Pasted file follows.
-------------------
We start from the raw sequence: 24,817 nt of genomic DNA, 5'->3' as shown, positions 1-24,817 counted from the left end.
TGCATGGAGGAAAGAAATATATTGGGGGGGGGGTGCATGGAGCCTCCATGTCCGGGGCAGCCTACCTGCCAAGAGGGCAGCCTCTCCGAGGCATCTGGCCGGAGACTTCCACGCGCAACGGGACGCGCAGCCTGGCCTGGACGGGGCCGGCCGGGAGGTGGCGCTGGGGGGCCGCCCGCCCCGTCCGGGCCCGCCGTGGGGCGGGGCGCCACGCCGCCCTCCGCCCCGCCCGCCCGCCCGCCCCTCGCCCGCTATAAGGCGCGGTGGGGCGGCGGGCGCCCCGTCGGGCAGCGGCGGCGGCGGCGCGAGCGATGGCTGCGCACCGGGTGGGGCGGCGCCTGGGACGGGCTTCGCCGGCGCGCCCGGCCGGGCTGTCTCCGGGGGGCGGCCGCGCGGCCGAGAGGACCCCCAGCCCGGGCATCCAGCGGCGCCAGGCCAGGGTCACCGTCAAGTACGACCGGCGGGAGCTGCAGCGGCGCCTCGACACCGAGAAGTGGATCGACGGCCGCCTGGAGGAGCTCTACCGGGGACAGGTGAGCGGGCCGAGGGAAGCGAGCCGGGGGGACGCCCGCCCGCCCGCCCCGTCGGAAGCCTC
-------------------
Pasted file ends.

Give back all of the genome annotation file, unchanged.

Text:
We start from the raw sequence: 24,817 nt of genomic DNA, 5'->3' as shown, positions 1-24,817 counted from the left end.
TGCATGGAGGAAAGAAATATATTGGGGGGGGGGTGCATGGAGCCTCCATGTCCGGGGCAGCCTACCTGCCAAGAGGGCAGCCTCTCCGAGGCATCTGGCCGGAGACTTCCACGCGCAACGGGACGCGCAGCCTGGCCTGGACGGGGCCGGCCGGGAGGTGGCGCTGGGGGGCCGCCCGCCCCGTCCGGGCCCGCCGTGGGGCGGGGCGCCACGCCGCCCTCCGCCCCGCCCGCCCGCCCGCCCCTCGCCCGCTATAAGGCGCGGTGGGGCGGCGGGCGCCCCGTCGGGCAGCGGCGGCGGCGGCGCGAGCGATGGCTGCGCACCGGGTGGGGCGGCGCCTGGGACGGGCTTCGCCGGCGCGCCCGGCCGGGCTGTCTCCGGGGGGCGGCCGCGCGGCCGAGAGGACCCCCAGCCCGGGCATCCAGCGGCGCCAGGCCAGGGTCACCGTCAAGTACGACCGGCGGGAGCTGCAGCGGCGCCTCGACACCGAGAAGTGGATCGACGGCCGCCTGGAGGAGCTCTACCGGGGACAGGTGAGCGGGCCGAGGGAAGCGAGCCGGGGGGACGCCCGCCCGCCCGCCCCGTCGGAAGCCTC